Vulgarisms aside, The Marvelous Mrs. Maisel is a comedy production masterpiece.
The eight-episode digital series from Amazon Prime stuns the attentive viewer with its spectacular consideration of period detail, its unending charm and wit, and its thoughtfulness in portraying the social injustices of the past, which then inform the present.
Set in 1958 in New York City, the comedy series tracks the high-energy life of Jewish housewife, Midge Maisel (Rachel Brosnahan). Midge prides herself in doing everything well according the systemized standards of 1950’s living. But her perceptions of those systems are challenged when her ego-bruised, cheating husband leaves her for his secretary.
Shocked and disillusioned by this discovery, Midge ends up intoxicated and ranting at local café where her husband had been moonlighting as a comedian using Bob Newhart bits. What results is Midge’s eventual arrest (for the aforementioned vulgarity and indecent exposure) and a budding love of comedy in the midst of personal turmoil.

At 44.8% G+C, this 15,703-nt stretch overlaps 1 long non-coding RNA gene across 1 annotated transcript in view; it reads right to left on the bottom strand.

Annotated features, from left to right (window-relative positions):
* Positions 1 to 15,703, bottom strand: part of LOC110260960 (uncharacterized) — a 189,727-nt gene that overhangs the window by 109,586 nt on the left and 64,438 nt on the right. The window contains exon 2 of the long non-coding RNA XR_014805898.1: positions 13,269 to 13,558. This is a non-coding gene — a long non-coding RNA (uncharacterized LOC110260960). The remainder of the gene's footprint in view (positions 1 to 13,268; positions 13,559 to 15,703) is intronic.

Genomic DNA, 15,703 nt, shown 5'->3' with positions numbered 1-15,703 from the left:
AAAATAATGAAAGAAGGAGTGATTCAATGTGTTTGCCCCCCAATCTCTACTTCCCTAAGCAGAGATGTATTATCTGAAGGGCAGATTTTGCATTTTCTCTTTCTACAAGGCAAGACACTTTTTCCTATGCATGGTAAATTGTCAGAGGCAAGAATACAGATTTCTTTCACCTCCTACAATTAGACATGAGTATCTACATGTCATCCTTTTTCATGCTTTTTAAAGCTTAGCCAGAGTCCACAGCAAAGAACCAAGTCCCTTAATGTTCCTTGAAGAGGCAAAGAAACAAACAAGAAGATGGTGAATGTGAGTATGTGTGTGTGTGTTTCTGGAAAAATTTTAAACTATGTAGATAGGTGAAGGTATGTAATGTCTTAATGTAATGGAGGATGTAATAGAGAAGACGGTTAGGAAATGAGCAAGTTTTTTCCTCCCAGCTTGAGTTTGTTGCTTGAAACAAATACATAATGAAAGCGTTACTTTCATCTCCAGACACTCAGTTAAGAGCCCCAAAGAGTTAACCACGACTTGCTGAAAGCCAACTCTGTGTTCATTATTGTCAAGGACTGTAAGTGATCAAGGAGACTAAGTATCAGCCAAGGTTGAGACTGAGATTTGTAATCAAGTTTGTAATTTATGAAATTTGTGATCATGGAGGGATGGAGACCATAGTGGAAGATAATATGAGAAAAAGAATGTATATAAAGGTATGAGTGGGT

The producers of the show do a fantastic job of blending the comedic musing of the show with serious relationship issues that continue to be prominent in American culture. Additionally, the series both directly and indirectly addresses the unfair expectations and social mistreatment of women, issues of situational poverty, loneliness and the pressures of caring for adult children, and the joys and social harms of comedy and the comedic lifestyle.
Where The Marvelous Mrs. Maisel really shines is causing the viewer to question their own potentially absurd behaviors in their modern context. By reflecting on much of what seems to be ridiculous social mores of 60 years ago - portrayed via incredibly executed writing, directing and camera work - the audience is caused to reflect on how things have changed and how things haven’t. Thus, in the midst of being thoroughly entertained, if we are mindful, our consciences are also being shaped for the better.
The series is currently nominated for 14 Primetime Emmy Awards and has already won two Golden Globe Awards.
Reality Changing Observations:
Q1: Has a traumatic change in a relationship status ever changed your perception about life?
Q2: In what ways are the social systems that you are currently involved in unfair or unjust?
Q3: In what ways can comedy benefit humanity or hurt humanity?